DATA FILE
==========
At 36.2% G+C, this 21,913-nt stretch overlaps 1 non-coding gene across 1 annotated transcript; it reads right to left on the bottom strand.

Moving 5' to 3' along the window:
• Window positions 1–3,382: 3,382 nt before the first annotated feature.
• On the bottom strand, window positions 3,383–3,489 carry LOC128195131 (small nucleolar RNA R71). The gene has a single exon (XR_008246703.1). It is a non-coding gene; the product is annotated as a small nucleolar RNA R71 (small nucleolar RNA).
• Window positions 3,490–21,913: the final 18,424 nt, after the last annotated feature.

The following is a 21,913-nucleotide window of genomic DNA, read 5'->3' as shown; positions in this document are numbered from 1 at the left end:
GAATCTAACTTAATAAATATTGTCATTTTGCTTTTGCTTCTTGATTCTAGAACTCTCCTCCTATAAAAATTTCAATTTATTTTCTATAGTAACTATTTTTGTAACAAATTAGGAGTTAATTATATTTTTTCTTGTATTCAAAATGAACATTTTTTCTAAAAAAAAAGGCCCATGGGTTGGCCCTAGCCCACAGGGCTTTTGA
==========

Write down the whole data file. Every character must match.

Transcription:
At 36.2% G+C, this 21,913-nt stretch overlaps 1 non-coding gene across 1 annotated transcript; it reads right to left on the bottom strand.

Moving 5' to 3' along the window:
• Window positions 1–3,382: 3,382 nt before the first annotated feature.
• On the bottom strand, window positions 3,383–3,489 carry LOC128195131 (small nucleolar RNA R71). The gene has a single exon (XR_008246703.1). It is a non-coding gene; the product is annotated as a small nucleolar RNA R71 (small nucleolar RNA).
• Window positions 3,490–21,913: the final 18,424 nt, after the last annotated feature.

The following is a 21,913-nucleotide window of genomic DNA, read 5'->3' as shown; positions in this document are numbered from 1 at the left end:
GAATCTAACTTAATAAATATTGTCATTTTGCTTTTGCTTCTTGATTCTAGAACTCTCCTCCTATAAAAATTTCAATTTATTTTCTATAGTAACTATTTTTGTAACAAATTAGGAGTTAATTATATTTTTTCTTGTATTCAAAATGAACATTTTTTCTAAAAAAAAAGGCCCATGGGTTGGCCCTAGCCCACAGGGCTTTTGA